Back under the major spotlight, Emma Raducanu says "there's actually no pressure on me"By Jan 17, 2022
Carlos Moya: Rafael Nadal motivated for more big wins after Australian Open triumphBy Feb 02, 2022
Ashleigh Barty's Australian Open final triumph garners huge ratings Down UnderBy Jan 31, 2022
22 Thoughts on the 2022 Australian Open: Aussie triumphs, American surges, and much ado about DjokovicBy Jan 31, 2022
Rafael Nadal turned his Australian Open history from tragedy to triumph over five hours, for a 21st Grand Slam titleBy Jan 30, 2022
When you strike at a king: Daniil Medvedev couldn't put away Rafael Nadal in an Australian Open final that rewrote tennis historyBy Jan 30, 2022
Men's Australian Open Final Preview: Daniil Medvedev vs. Rafael NadalBy Jan 29, 2022
Special Ks: Nick Kyrgios, Thansai Kokkinakis win Australian Open men's doubles titleBy Jan 29, 2022
When the chips were down against Danielle Collins, old-school Ash Barty won in a new-school wayBy Jan 29, 2022
Ash Barty honors hero Evonne Goolagong with best possible title: a seismic, drought-snapping Australian OpenBy Jan 29, 2022
Back under the major spotlight, Emma Raducanu says "there's actually no pressure on me"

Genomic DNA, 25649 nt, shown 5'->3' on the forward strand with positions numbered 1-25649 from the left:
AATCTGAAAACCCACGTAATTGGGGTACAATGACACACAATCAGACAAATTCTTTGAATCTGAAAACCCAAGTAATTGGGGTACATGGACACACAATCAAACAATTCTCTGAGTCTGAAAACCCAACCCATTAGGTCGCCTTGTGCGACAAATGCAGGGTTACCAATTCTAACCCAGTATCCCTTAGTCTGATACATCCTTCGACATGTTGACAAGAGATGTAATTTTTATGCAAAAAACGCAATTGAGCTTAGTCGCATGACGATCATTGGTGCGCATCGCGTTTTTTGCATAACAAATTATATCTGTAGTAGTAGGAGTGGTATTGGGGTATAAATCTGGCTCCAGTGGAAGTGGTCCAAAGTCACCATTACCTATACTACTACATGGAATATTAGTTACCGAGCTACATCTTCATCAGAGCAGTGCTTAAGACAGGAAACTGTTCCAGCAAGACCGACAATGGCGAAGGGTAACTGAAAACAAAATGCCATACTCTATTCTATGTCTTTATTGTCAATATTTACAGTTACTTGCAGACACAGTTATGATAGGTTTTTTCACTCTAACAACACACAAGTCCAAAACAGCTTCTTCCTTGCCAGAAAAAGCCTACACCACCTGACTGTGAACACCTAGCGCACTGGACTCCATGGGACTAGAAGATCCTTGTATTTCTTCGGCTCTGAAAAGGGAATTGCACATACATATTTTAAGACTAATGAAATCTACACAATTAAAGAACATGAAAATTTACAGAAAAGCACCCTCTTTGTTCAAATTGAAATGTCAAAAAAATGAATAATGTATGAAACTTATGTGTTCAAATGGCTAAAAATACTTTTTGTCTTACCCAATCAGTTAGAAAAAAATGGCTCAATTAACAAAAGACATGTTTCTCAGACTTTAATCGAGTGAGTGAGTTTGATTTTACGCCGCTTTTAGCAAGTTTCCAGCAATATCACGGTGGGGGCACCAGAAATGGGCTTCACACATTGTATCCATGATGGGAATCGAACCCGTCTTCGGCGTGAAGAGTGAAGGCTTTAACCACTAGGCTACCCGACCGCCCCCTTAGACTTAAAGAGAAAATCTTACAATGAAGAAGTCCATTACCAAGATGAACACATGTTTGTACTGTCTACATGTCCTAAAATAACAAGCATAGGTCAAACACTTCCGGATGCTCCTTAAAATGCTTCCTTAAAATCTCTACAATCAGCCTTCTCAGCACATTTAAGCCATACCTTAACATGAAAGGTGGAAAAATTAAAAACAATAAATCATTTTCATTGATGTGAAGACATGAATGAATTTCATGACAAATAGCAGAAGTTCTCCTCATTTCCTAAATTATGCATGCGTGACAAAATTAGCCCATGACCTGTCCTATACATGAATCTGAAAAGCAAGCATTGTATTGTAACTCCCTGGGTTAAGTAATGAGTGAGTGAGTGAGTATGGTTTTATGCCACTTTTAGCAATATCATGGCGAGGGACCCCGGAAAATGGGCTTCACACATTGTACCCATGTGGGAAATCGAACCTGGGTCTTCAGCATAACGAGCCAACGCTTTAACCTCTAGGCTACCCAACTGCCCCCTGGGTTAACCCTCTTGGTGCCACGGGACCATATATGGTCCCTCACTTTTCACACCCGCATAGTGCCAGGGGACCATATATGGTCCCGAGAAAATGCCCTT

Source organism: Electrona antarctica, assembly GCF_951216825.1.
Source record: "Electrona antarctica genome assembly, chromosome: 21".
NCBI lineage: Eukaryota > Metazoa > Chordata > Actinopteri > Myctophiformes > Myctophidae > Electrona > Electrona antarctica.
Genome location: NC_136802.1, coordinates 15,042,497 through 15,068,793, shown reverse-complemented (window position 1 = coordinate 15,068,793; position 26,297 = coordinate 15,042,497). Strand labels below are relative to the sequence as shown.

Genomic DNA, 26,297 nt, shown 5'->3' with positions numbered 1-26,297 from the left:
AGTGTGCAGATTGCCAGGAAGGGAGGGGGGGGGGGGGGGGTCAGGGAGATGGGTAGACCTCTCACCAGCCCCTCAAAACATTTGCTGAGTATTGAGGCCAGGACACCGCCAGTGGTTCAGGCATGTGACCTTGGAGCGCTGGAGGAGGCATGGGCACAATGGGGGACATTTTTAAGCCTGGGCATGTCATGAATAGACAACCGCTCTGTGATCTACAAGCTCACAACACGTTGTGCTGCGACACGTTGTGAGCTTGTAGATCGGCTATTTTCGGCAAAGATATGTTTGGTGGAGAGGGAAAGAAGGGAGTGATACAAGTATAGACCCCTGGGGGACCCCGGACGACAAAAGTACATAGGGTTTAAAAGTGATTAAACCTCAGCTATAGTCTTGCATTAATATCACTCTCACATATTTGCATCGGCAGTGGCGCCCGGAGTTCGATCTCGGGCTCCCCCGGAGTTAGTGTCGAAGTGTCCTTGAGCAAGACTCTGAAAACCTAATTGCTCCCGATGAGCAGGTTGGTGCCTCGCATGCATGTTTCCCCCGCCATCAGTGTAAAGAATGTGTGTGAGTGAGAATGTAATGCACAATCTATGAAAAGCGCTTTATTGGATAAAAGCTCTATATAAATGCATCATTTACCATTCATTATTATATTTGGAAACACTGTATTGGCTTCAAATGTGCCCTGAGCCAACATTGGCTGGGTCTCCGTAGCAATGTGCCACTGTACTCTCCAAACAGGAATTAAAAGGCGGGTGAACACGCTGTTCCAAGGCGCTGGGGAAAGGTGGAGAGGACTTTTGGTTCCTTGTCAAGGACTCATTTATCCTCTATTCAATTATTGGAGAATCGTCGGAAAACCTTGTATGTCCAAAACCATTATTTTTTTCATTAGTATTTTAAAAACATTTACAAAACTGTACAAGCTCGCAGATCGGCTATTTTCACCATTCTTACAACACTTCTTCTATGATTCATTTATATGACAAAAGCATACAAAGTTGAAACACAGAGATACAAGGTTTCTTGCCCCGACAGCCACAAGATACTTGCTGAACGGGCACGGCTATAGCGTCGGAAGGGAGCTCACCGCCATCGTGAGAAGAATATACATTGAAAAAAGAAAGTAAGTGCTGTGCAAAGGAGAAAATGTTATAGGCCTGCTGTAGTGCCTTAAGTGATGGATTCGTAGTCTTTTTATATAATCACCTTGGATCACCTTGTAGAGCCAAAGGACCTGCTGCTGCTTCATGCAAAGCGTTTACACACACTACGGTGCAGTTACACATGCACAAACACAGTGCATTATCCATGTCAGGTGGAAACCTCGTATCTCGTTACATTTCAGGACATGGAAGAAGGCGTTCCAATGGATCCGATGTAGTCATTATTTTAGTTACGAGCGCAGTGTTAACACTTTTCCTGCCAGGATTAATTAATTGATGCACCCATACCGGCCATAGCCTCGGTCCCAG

Making her Australian Open debut, the No. 17 seed meets Sloane Stephens Tuesday evening in a blockbuster battle of past US Open champions.
Published Jan 17, 2022
TC Live talks Raducanu ahead of AO
Emma Raducanu is set to play her first Australian Open, but she's doing it as a reigning Grand Slam champion.
It's an unusual position, but that's nothing new for Raducanu, who has turned into one of the sport's big names since she became the first qualifier to win a major at last year's US Open.
But she then went 2-3 the rest of the season, and also comes into Melbourne lacking competitive play. The 19-year-old fell 6-0, 6-1 to Elena Rybakina in Sydney, her first event of 2022 and first since testing positive for coronavirus a few weeks ago.
"I had to jump a few hurdles to play here," she noted, speaking to press in Melbourne before the Australian Open.
Her one-sided defeat in Sydney was a reflection of that, she says.
"The first week I wasn't able to practice so much," Raducanu said. "I'm actually feeling like there's progress. All I want to see is that I'm getting slightly better and I have a better feeling. I think that gradually I'm getting there."
While her start to the season has not been ideal, it has allowed her to come into the tournament somewhat under the radar. That hasn't happened often since her win at Flushing Meadows.
"I feel like there's actually no pressure on me. I feel like I'm just happy to be here and have a swing. I'm just want to have fun on the court," said Raducanu.
But the competitive, hard-working teenager doesn't always find that easy to achieve.
"Whether that's practice, whether that's off the court, I want to be the best I can all the time. I think I need to just relax," she said.
Ranked a career-high No. 18, she's the 17th seed at the Australian Open and faces 2017 US Open champion Sloane Stephens in a blockbuster opener.